Friday, December 02, 2005

Whipping up a new war

No, not a war on Arabs, Persians, Muslims, or Buddhists, instead we now have a manufactured "War on Christmas" thanks to Bill O'Reilly, Jerry Falwell and the like. The right has now launched a multi-pronged attack on multiple groups accused of attacking Christmas. So far we have:

  • Target is under threat of boycott by several religious right organizations for its use of the term “Happy Holidays” in place of a Christmas only theme [1], [2], [3].

  • Fox News renamed “holiday ornaments” on its website as “Christmas ornaments” after Bill O’Reilly made comments condemning the “War on Christmas” on his show [4].

  • Falwell's Liberty Council threatened to sue the city of Boston over a remark on the city's official web site that called the city Christmas tree a "Holiday tree" [5].

The last item is surely the most comical as it turns out Boston's mayor (and several other city officials) knew nothing of the 'offensive' language on the site and promptly confirmed the "Christmas tree" title as the correct one. Why is it that the religious right is so concerned about this fictional "War on Christmas"?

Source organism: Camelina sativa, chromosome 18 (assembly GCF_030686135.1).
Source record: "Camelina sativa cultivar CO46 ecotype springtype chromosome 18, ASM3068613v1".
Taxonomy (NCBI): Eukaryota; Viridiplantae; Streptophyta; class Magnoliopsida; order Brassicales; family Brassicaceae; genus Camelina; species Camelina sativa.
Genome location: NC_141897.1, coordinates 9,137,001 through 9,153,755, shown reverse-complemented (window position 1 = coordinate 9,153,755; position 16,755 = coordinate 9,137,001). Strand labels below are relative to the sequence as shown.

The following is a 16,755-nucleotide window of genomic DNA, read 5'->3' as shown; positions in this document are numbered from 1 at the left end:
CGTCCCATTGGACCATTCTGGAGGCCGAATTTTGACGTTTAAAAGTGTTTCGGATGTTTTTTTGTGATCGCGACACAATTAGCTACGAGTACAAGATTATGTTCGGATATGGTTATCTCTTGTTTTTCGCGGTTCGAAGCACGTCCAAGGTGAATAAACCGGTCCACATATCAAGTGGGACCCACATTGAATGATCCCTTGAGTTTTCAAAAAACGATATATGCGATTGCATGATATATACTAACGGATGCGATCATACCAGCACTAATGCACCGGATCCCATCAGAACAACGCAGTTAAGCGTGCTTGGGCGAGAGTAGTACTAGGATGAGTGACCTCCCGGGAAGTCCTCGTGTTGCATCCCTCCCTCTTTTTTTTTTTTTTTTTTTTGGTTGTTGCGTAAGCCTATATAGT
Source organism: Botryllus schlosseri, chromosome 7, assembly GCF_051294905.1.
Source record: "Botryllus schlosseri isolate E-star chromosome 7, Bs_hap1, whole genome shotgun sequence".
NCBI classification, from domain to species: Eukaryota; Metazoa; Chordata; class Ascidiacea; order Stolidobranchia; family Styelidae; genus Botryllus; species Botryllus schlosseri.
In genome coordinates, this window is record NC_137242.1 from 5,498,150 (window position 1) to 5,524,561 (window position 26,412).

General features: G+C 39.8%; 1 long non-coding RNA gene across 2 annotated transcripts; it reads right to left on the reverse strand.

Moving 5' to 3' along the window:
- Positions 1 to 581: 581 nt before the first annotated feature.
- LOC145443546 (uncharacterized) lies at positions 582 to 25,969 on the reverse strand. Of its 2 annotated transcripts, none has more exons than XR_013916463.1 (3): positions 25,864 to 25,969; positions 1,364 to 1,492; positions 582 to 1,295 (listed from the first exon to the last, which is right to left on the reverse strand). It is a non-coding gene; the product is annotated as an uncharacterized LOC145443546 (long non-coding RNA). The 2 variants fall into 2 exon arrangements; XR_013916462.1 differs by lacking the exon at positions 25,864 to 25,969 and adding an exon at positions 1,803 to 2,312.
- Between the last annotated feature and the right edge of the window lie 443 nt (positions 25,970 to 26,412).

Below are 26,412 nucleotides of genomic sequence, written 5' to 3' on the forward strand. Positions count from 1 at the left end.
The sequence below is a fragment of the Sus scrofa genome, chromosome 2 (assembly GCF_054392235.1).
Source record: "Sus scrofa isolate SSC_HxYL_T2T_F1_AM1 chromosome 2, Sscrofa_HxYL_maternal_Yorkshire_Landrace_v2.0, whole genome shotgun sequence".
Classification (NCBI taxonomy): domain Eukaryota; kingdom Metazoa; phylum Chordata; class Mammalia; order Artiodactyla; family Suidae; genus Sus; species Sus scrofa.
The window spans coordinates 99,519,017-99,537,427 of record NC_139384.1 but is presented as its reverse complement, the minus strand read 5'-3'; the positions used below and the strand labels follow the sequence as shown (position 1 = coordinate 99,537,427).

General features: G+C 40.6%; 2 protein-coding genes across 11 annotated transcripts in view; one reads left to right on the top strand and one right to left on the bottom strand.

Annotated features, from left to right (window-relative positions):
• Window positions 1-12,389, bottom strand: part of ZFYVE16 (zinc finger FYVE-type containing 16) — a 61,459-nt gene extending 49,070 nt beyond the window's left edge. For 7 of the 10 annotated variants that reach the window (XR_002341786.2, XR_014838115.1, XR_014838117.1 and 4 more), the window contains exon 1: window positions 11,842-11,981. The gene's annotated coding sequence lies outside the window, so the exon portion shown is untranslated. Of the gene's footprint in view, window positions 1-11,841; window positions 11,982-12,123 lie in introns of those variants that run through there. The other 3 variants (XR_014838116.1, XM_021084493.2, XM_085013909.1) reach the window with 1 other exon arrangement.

Honestly, I have no idea where they get half their ideas and I would be hard pressed to ever guess which ones that they are about to go off about. That said I'll throw out a semi-educated guess anyway...

The religious right currently has the greatest amount of political influence that it has held in several decades, this fact seems to be without debate, and with that power comes the fear of losing it. A backlash against the recent religious movement is unavoidable just due to the enormity of its intrusion into our daily lives. Americans will always follow the fads initially, but they don't like being told what to do, and they will get sick of being preached to at one point (its just a question of when).

Though church attendance grew through the late-90's and spiked after 9/11, the latest data seems to indicate that church attendance within the United States has returned to its pre-9/11 levels and may continue to drop [6]. Furthermore, there is some suspicion that the attendance level has actually dropped below than the commonly stated 40% mark but has been influenced by polling bias due to the fact that most polls of this nature are performed or financed by religious groups, a decidedly biased group in this discussion [7].

Declining membership is sure to put pressure on the Christian leadership to find ways of maintaining the political clout that they've gained in the last decade, and few things can do that better than an "us against the world" crusade. By inventing an enemy, the religious right may reinvigorate their followers and strengthen their resolve, or they may just make Americans a little more sick and tired of being preached to.

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